Smoke detectors save lives

Published 9:02 am Thursday, October 8, 2015

Half of all house fire deaths result from fires reported when most people are asleep, according to the National Fire Prevention Association.

It is a sobering statistic, especially when considering something as simple as installing a smoke alarm in the right place could prevent many of those deaths.

That is why during Fire Prevention Week (Oct. 4-10), the National Fire Prevention Association is spreading the word about the importance of properly placing smoke alarms.

You might have seen the slogan, “Hear the beep where you sleep” on message boards outside area fire stations.

What does it mean?

Well, the National Fire Prevention Association recommends the installation of smoke alarms in every bedroom, outside each sleeping area, and on every level of your home, including the basement. Large homes may need even more detectors.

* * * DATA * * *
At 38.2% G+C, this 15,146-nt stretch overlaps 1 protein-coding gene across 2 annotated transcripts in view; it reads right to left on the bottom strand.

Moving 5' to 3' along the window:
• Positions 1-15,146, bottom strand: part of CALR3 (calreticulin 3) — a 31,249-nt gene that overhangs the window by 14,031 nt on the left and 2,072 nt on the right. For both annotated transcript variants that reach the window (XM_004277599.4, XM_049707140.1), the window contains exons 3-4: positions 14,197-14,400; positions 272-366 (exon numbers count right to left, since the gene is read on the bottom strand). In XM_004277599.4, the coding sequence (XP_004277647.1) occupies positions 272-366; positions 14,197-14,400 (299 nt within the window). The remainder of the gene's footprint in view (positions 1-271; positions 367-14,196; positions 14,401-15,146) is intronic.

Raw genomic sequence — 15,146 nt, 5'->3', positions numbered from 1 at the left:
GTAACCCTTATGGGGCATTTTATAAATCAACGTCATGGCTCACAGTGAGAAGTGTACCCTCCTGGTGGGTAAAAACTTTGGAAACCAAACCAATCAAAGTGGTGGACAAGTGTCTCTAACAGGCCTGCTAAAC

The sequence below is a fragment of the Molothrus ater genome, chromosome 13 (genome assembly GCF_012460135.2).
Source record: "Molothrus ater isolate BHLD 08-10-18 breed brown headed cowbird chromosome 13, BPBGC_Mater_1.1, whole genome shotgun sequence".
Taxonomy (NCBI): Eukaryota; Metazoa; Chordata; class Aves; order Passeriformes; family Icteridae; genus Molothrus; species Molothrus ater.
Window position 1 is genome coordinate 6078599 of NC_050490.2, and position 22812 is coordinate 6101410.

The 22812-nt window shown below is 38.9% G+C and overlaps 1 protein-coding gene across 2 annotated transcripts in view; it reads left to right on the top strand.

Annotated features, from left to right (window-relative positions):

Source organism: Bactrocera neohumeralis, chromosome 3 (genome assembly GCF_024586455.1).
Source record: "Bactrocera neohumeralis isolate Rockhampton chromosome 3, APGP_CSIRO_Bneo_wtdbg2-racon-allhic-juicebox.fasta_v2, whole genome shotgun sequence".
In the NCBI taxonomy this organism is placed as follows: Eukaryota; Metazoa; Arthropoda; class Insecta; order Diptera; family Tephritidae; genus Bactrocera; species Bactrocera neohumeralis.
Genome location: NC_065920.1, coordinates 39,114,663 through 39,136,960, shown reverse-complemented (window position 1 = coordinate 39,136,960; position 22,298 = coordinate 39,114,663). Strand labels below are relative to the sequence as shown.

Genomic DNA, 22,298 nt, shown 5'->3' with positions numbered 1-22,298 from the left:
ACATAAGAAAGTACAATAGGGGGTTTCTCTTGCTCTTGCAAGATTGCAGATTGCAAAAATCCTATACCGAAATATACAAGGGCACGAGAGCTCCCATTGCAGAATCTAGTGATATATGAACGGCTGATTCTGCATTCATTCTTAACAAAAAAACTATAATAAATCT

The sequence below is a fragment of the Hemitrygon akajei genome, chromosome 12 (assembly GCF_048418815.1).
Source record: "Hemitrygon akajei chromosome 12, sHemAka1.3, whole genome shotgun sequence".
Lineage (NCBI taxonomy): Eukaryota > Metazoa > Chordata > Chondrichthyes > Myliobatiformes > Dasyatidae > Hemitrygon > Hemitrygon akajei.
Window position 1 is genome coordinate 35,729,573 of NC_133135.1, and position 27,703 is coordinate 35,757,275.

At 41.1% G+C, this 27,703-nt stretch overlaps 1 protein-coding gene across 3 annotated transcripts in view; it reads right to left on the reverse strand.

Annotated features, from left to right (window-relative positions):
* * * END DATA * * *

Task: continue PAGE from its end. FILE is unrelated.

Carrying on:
That way, even if you are sound asleep, a smoke alarm will be close enough to wake you in the event of a fire.

Since fires can spread quickly, every second matters when you are trying to get out alive.

In fact, the National Fire Prevention Association says having a working alarm at home decreases the chances of dying by half.

Getting a smoke alarm and installing it isn’t that difficult either.

Many fire stations actually give smoke detectors away for free to homeowners as supplies last, including Niles City and Niles Township fire departments.

The Dowagiac, Cassopolis and Edwardsburg fire departments are also giving away free detectors during National Fire Prevention Week thanks to a donation from SERVPRO.

Residents should call the station before going to make sure they have detectors in stock.

Firefighters can also answer questions about where to place smoke detectors.

We encourage everyone to take advantage of this important and potentially life saving resource.

After all, the safety of our loved ones should be our No. 1 priority.


Opinions expressed are those of the editorial board consisting of Publisher Michael Caldwell and editors Ambrosia Neldon, Craig Haupert, Ted Yoakum and Scott Novak.